meat won’t pay my light bill: an excerpt

This is chuck. See this tube of meat? This is ground round. It’s darker, see? Has less fat. It costs twice as much and isn’t worth a shit on the grill….”


by kurt eisenlohr



The boss didn’t feel it was necessary to look at my application, which was a shame, being that it was a fairly entertaining piece of fiction. He was a balding, weary-looking man, standard issue, late 40s or 50s, grey hair, grey face, large of chest and belly, stout but run down as an old discarded clock, the fatigue showing in both his eyes and in his mind. Yet there was a certain kindness there, a gentleness of soul which was immediately apparent. Maybe this had worked against him, maybe life had clubbed him half to death and he had come here to hide.

Then again, maybe I was reading him wrong and he was just another horse’s ass who believed that the hiring and firing of people was not only of great, universal importance, but also his God-given right.

“I need a job,” I told him.

I handed him my application. We were standing in aisle 3, two men who had once been boys, among the meat and dairy products.

“What’s your name?” he asked. He had my application in his hand, my name printed out in large block letters across the top.

“Lupus Totten,” I told him, hating the sound of it. I always felt like a fool whenever I had to say my name aloud. I felt like a fool even without having to say my name aloud.

“Lupus? Like the disease?”

“Yeah, like the disease. You can call me Lou.”

“Any relation to Chuck Totten up on the lake there?”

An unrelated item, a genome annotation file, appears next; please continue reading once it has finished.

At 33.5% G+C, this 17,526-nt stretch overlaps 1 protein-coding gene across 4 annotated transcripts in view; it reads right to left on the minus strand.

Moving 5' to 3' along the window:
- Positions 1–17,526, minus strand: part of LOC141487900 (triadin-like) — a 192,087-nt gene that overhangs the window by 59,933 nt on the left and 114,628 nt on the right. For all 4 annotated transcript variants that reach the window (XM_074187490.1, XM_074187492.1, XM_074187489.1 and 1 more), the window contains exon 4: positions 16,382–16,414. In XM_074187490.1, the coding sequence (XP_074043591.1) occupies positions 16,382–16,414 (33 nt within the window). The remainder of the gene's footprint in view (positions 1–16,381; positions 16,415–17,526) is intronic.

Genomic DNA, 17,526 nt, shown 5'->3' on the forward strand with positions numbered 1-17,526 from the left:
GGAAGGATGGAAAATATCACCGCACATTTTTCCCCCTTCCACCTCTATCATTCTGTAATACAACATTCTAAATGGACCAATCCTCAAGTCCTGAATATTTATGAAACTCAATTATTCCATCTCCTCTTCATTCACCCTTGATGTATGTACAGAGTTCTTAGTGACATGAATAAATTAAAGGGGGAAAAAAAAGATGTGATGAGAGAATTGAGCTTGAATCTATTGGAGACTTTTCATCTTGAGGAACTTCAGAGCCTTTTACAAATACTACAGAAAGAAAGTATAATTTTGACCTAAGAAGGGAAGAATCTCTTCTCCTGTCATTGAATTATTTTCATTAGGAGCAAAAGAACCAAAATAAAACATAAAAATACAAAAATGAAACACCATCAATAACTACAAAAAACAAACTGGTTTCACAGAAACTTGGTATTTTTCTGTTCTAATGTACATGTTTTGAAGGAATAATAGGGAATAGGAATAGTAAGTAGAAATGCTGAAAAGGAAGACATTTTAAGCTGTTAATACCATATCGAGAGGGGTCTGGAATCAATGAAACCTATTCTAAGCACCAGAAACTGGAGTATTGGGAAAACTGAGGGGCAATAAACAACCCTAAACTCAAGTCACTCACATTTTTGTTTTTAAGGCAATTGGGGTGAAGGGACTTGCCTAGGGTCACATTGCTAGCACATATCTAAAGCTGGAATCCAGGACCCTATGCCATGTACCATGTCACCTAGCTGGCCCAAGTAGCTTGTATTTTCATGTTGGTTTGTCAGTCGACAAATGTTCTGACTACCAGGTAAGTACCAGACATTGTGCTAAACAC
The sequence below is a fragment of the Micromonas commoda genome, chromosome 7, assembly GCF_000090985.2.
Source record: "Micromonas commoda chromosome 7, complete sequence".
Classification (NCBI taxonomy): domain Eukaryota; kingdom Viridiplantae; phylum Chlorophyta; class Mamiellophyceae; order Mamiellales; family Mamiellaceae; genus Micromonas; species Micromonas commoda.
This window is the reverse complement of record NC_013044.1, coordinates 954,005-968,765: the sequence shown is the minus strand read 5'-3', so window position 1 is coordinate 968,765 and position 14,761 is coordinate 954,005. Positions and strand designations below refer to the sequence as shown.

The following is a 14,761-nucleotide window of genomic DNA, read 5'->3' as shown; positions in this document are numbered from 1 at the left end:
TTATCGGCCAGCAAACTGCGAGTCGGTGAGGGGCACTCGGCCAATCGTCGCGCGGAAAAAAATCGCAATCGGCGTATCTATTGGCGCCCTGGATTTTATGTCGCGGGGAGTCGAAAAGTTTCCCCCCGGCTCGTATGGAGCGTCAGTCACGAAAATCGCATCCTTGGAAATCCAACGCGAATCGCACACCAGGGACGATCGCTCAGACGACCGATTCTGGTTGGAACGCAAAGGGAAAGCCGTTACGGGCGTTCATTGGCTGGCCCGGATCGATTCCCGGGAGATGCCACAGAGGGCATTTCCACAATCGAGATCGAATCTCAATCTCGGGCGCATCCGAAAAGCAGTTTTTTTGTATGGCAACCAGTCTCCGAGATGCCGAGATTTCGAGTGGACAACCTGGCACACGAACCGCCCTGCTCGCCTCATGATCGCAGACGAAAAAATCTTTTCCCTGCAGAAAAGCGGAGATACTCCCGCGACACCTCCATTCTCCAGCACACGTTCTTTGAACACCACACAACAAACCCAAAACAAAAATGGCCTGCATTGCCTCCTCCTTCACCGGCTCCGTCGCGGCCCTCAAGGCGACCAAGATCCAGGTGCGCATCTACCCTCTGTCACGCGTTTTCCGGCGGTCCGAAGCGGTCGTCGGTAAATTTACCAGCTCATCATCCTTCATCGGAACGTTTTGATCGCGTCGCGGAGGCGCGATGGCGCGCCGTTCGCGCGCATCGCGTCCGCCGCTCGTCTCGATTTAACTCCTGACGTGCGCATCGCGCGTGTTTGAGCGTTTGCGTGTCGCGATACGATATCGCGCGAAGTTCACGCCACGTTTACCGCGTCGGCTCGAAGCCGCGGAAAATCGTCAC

“No, no relation.”

“Well, that’s all right. When can you start?”

I was three thousand dollars in debt to a surgeon in Grand Rapids. I had no money. If I wanted a pack of cigarettes I had to dig through the trash for returnable cans. If I wanted a drink, I had to beg them at the bar. My weight had fallen to one hundred twenty-five pounds, fully clothed.

I glanced toward the deli counter. Behind the meats and the cheeses and the chocolate mousse stood three young women, all of them grossly overweight. One appeared to be a half-wit, no evidence of any light behind her eyes, just two dim holes going back into her head, a string of sliced ham dangling from her lips. She saw me staring at her and slowly sucked the meat into her mouth, down her throat and into darkness.

“Next week,” I said.

The boss’s name was Jack Philly. He didn’t own the place, just ran it, and he took no discernible pride in that. It didn’t seem to matter much to him. You got the feeling that if the place went up in flames and the fire trucks were called it wouldn’t have been of great concern to him whether those trucks ever came or not, that either way would have been just fine. So what might have been a small dark corner of working-class hell turned out to be a small but welcome patch of heaven. Which is to say, the job was incredibly dull, but things could have been worse. Jack Philly gave me the fifteen-minute training session.

“See this tube of meat?” he asked. We were in the meat cooler. It was fucking cold in there. We weren’t wearing coats.

“This is chuck. See this tube of meat? This is ground round. It’s darker, see? Has less fat. It costs twice as much and isn’t worth a shit on the grill.”

I nodded. I hadn’t slept in days. My mouth hung agape. I was on my way to becoming a useful member of society.